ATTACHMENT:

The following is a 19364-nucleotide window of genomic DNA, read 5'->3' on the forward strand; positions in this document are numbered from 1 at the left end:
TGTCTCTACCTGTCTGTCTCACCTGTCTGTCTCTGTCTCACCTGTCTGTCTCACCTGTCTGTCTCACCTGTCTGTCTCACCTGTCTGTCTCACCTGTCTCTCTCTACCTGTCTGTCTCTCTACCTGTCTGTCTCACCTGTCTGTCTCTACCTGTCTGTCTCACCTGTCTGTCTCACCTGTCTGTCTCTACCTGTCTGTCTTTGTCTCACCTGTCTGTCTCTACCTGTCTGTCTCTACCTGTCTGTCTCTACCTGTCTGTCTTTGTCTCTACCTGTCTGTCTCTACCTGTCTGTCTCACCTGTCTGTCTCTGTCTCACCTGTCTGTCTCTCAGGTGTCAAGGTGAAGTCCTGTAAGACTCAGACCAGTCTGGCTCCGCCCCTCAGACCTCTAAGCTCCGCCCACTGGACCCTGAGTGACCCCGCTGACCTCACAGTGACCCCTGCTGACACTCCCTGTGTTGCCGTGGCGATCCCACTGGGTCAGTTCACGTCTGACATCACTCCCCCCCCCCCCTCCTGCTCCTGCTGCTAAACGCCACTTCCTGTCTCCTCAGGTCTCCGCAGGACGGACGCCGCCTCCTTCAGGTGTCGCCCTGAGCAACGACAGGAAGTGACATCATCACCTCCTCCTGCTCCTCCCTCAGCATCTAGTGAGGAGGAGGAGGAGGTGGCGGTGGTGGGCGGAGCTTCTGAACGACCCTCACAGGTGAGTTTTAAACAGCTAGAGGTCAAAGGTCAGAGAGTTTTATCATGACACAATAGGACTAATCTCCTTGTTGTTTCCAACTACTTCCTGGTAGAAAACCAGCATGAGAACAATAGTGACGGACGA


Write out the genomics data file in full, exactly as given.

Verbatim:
The following is a 19364-nucleotide window of genomic DNA, read 5'->3' on the forward strand; positions in this document are numbered from 1 at the left end:
TGTCTCTACCTGTCTGTCTCACCTGTCTGTCTCTGTCTCACCTGTCTGTCTCACCTGTCTGTCTCACCTGTCTGTCTCACCTGTCTGTCTCACCTGTCTCTCTCTACCTGTCTGTCTCTCTACCTGTCTGTCTCACCTGTCTGTCTCTACCTGTCTGTCTCACCTGTCTGTCTCACCTGTCTGTCTCTACCTGTCTGTCTTTGTCTCACCTGTCTGTCTCTACCTGTCTGTCTCTACCTGTCTGTCTCTACCTGTCTGTCTTTGTCTCTACCTGTCTGTCTCTACCTGTCTGTCTCACCTGTCTGTCTCTGTCTCACCTGTCTGTCTCTCAGGTGTCAAGGTGAAGTCCTGTAAGACTCAGACCAGTCTGGCTCCGCCCCTCAGACCTCTAAGCTCCGCCCACTGGACCCTGAGTGACCCCGCTGACCTCACAGTGACCCCTGCTGACACTCCCTGTGTTGCCGTGGCGATCCCACTGGGTCAGTTCACGTCTGACATCACTCCCCCCCCCCCCTCCTGCTCCTGCTGCTAAACGCCACTTCCTGTCTCCTCAGGTCTCCGCAGGACGGACGCCGCCTCCTTCAGGTGTCGCCCTGAGCAACGACAGGAAGTGACATCATCACCTCCTCCTGCTCCTCCCTCAGCATCTAGTGAGGAGGAGGAGGAGGTGGCGGTGGTGGGCGGAGCTTCTGAACGACCCTCACAGGTGAGTTTTAAACAGCTAGAGGTCAAAGGTCAGAGAGTTTTATCATGACACAATAGGACTAATCTCCTTGTTGTTTCCAACTACTTCCTGGTAGAAAACCAGCATGAGAACAATAGTGACGGACGA